I spent a good part of the three day weekend assembling a Fire Raptor. It was a royal pain in the butt, but here it is; mostly assembled.
The last 2 weeks has been busy. I’ve been working on my Space Wolves for LVO, helping Darklink with an Eldar army that we’re giving away at my upcoming tournament, and helping another friend try out a color scheme for his Dark Eldar army. Add in the upcoming Harlequin release, moving our club into our new game room, work, and family, and there hasn’t been much time for getting in games.
Being a 49ers fan, I casually watched the big game today. This allowed me to finish assembling my Whirlwind Scorpius, finish kitbashing my Rune Priest on bike and lay down some color on a Wraithknight and five Wraithguard. Pictures follow in no particular order.
I’m working on my Space Wolves army for 2015. A bit of a New Year’s resolution to stay focused on one army until I complete 2500 points. I’m playing in a 6 event escalation tournament this year that starts at 1250 and works its way up by 250 point increments. It does not allow Forge World, so I’ll end up going over 2500 points as I’m also taking Space Wolves to the Las Vegas Open in February.
In a recent game, I decided that I wanted to try out a Wolf Priest on bike with a large Thunderwolf Cavalry “death star.” There are some tradeoffs to be had, but this article is about the modeling and painting and not the tactics. So, without further ado, this is what I did over the weekend.
I’m finding that my Tzeentch daemons have taken a large Nerf bat to the head. While the masses are screaming about Malefic conjuration being OP and broken, I’m seeing that psychic powers in general have been relegated to a different role. Witchfire is now supplemental, rather than a replacement for shooting attacks. Anyways, I’m having to branch out of my comfort zone to find an army that is competitive for my next tournament. I’m trying out a Slaanesh army with some Tzeentch support. I’m planning on running 2 Slaaneshi heralds on foot and a third on a seeker.
I spent Father’s day enjoying myself and doing little of importance. After How to Train Your Dragon 2 I was inspired to assemble three Beasts of Nurgle and a set of ten Plague Bearers. My beasts are older metals kits, back when they came on 40mm bases. Only 1 of them still was in the blister pack. Anyway, out of all of them, the model in the blister was missing a piece, the small elbow. A quick call to GW customer service this morning and I’m expecting a replacement piece in the mail in 8-10 days.
For all of the things I don’t like about the compnay, Games Workshop has always had top notch customer service. It is the one thing that makes me willing to buy product and keep in on the shelf so that if/when I want it later I have it. I know that as long as the product is current they will stand by the model and fix any problems.
Since I’m currently putting together a Deathwing force for the 2014 HPC, I thought it might be prudent to get a Belial model and paint him up. Unfortunately, this model is only available in the much loathed finecast material. The internet is abound with horror stories about how bad finecast models are, and with good reason. The models are quite pricey and often have many problems. This issue is compounded with the fact that GW stores don’t stock many finecast models that aren’t brand new, so picking through a pile for the best example is often not an option. On the bright side, the material is reasonably easy to work with, and from what I’ve heard GW has a great return policy on them if you aren’t satisfied. Aside from returning models ad nauseam though, you’re likely to settle on an imperfect model. Here are some tips to get it into tip-top shape.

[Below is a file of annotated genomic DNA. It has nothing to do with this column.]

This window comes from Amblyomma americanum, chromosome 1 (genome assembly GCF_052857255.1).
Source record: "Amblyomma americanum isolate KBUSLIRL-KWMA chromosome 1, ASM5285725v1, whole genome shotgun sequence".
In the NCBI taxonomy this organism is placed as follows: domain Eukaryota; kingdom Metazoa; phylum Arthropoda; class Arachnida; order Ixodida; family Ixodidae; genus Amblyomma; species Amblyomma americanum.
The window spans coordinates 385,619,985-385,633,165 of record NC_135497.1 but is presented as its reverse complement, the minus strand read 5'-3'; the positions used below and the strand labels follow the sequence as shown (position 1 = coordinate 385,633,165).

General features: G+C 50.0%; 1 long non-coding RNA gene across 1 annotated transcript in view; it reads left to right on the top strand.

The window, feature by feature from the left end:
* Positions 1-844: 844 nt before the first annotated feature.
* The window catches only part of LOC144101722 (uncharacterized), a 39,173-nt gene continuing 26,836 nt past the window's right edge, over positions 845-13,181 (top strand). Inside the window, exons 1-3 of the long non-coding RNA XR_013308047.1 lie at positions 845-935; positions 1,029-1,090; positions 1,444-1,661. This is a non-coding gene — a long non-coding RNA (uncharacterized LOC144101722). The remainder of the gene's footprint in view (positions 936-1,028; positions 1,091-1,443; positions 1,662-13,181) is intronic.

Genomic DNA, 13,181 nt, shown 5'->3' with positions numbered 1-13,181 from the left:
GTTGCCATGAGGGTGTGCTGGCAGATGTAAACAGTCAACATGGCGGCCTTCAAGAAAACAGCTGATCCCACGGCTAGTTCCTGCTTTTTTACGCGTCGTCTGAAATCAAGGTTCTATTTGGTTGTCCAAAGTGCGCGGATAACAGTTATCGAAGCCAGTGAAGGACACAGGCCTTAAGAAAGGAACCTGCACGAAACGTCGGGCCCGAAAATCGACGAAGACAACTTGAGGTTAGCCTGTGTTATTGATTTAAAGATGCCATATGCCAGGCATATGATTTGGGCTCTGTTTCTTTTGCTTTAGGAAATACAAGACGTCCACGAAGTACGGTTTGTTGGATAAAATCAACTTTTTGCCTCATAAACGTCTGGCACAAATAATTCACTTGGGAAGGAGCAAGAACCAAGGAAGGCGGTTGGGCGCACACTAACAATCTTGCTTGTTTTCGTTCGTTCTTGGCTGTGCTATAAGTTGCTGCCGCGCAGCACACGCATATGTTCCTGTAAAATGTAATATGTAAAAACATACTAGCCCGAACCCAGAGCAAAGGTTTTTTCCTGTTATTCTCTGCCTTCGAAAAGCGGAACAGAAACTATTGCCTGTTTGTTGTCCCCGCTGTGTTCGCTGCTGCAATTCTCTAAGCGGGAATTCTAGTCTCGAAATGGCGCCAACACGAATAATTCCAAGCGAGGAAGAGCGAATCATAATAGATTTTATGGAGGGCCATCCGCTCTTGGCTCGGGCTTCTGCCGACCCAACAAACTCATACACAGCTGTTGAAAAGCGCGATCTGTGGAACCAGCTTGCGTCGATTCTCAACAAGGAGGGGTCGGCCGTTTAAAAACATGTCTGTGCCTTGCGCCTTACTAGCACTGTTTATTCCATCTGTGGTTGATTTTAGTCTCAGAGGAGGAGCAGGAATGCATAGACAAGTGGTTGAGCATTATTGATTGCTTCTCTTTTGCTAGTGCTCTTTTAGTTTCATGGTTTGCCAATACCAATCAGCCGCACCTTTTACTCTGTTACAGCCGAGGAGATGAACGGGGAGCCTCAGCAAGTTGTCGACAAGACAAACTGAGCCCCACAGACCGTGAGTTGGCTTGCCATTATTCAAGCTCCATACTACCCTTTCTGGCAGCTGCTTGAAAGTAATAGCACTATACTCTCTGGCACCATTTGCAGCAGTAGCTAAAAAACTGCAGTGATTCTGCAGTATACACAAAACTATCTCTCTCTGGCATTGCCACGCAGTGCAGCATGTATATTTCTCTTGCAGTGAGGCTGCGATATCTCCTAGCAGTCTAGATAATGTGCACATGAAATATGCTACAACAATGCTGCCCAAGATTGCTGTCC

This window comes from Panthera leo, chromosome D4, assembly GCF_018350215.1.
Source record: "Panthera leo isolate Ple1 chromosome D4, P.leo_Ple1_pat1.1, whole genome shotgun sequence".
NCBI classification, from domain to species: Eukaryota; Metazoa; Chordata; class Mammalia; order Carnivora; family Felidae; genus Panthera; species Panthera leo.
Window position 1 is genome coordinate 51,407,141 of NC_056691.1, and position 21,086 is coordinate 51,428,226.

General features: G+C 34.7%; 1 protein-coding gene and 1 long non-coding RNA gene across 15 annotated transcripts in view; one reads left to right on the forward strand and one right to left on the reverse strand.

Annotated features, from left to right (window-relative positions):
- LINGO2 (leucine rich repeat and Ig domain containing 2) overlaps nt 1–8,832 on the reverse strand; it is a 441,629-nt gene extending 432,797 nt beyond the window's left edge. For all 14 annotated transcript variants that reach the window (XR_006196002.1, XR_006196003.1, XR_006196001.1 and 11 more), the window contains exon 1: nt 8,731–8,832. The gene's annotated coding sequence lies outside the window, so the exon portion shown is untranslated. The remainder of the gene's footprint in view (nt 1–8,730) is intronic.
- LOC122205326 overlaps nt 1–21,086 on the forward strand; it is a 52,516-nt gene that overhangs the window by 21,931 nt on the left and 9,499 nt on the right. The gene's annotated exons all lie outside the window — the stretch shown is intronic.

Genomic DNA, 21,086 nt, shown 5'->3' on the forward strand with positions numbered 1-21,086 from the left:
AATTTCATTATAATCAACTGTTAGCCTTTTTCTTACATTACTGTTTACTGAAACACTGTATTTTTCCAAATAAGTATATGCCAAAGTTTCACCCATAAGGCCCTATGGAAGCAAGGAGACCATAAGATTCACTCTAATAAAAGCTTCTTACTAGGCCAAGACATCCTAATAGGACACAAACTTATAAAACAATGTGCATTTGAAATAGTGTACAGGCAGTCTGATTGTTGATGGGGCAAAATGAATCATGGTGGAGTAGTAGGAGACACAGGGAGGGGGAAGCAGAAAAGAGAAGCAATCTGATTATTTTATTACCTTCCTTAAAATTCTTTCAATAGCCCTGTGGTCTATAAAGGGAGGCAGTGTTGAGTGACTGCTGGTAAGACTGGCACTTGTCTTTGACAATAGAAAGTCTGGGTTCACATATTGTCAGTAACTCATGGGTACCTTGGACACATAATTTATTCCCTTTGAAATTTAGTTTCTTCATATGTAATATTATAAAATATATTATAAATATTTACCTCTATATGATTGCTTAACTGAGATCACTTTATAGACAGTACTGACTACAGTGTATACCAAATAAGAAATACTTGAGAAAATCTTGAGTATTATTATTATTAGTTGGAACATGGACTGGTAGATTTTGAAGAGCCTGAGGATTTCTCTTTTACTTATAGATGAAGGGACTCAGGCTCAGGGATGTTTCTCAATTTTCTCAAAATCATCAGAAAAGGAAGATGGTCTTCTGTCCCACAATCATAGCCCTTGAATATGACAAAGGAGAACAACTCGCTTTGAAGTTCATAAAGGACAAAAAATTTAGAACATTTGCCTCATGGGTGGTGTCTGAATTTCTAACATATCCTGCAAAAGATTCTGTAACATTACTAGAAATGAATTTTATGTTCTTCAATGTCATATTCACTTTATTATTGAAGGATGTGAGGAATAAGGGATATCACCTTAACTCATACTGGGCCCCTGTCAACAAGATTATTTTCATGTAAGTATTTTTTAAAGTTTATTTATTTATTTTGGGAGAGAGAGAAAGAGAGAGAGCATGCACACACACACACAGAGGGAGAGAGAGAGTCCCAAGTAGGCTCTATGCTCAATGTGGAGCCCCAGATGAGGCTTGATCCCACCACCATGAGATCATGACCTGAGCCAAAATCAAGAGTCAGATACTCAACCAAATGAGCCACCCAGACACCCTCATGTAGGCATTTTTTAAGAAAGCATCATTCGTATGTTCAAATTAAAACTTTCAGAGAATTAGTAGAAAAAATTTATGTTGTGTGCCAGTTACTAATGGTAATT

Some models really shine when they have unique, custom bases. Today’s tutorial comes to us from a new writer, Anthony Adamo. Anthony is also from Northern California, just about 2 hours from the home base of LUMP. Please let him know that you like his tutorial and he might just write some more. You can find out more about Anthony, and the rest of the writers on our About Page here. Continue reading
While the wargaming community has a split opinion on whether or not painting models is fun, very few people enjoy the tedious task of prepping models. Unfortunately, ignoring a mold line or other casting limitation distracts the viewer from an otherwise great paint job. In pursuit of making preparation as easy as possible, I tried a group of sanding products from Alpha Abrasives and their sub-brand Flex-I-File.
As I search through the endless blogs and myriad forum threads I occasionally come across some really interesting pictures, painting techniques or modeling ideas. Here are a few that I think you all might be interested in. I found these back in December, but with the holidays I got delayed in posting them up.
Probably the coolest set of Khorne daemon conversions and grim-dark object-source lighted (OSL) models I’ve seen in the last few months.
Hey everyone. I’m Erik, the newest contributor to LUMP. I started war gaming back in about 1988 when Rogue Trader was still out and continued to play 40k until shortly after 3rd edition was released. During this period, the internet was virtually non-existent, and the only place to learn to paint seemed to be White Dwarf. Because of this lack of insight, I was painting right out of the pot with terrible Testors brushes. Needless to say, my results were less than spectacular. After 15+ years without gaming I noticed a GW store open up right near my home a little over a year ago. I couldn’t resist checking it out and now I’ve once again been bit by the 40k bug. This time, I’m using the internet to become the painter I always wanted to be.